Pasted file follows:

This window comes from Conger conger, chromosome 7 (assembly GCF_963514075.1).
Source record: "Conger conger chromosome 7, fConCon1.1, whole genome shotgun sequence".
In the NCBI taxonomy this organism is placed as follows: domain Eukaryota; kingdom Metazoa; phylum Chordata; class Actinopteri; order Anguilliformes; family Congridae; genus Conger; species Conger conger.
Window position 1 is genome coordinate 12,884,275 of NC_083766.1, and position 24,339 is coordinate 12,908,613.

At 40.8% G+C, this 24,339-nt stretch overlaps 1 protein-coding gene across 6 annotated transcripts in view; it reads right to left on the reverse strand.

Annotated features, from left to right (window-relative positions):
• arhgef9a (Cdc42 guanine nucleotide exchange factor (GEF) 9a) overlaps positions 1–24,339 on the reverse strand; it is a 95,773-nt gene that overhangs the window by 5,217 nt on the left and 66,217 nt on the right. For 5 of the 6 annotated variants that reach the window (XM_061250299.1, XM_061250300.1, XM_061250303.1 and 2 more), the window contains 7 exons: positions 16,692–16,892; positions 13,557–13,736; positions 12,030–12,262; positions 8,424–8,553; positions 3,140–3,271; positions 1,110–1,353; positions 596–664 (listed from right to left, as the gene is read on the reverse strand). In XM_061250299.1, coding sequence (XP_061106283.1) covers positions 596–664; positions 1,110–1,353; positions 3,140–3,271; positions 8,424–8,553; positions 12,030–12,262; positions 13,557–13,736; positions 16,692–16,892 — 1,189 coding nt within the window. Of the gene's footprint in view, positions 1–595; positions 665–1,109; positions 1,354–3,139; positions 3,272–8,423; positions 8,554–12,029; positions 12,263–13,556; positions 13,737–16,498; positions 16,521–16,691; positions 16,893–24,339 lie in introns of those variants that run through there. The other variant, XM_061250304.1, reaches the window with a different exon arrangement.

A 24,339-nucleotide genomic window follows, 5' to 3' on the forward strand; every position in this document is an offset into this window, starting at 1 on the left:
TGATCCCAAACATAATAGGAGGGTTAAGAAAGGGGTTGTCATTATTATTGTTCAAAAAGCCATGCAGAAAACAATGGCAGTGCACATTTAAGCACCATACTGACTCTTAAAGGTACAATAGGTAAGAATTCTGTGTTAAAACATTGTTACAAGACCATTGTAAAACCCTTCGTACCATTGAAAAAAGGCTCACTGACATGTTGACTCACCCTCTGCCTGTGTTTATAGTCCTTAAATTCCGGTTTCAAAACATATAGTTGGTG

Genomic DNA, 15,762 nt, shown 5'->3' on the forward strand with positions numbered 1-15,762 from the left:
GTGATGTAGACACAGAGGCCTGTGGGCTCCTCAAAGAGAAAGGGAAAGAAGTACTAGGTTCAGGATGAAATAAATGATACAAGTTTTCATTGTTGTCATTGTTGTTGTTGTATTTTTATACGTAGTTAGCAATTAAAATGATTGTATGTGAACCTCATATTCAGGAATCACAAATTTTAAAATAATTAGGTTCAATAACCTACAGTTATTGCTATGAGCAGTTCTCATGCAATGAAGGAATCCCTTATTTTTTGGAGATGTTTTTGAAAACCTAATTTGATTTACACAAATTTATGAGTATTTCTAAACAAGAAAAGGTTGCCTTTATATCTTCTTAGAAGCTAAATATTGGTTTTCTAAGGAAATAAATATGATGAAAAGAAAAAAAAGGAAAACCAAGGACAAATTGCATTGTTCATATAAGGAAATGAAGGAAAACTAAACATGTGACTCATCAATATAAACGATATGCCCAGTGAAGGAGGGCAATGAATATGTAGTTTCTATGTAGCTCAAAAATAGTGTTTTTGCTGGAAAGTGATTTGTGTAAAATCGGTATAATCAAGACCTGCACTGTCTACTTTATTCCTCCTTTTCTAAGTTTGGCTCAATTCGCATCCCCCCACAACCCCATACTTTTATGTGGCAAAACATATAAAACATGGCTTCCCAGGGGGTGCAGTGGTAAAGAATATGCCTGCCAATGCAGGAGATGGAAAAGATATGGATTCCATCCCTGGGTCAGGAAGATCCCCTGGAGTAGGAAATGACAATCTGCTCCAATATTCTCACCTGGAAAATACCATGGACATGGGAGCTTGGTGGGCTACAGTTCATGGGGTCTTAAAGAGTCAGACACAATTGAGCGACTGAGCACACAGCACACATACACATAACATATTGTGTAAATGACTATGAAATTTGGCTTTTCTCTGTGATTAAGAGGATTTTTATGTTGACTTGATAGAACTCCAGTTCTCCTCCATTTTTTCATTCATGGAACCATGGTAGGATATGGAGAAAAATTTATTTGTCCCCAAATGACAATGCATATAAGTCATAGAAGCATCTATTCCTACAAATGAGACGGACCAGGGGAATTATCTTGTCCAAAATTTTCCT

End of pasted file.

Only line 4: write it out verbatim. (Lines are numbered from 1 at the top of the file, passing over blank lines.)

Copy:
Window position 1 is genome coordinate 12,884,275 of NC_083766.1, and position 24,339 is coordinate 12,908,613.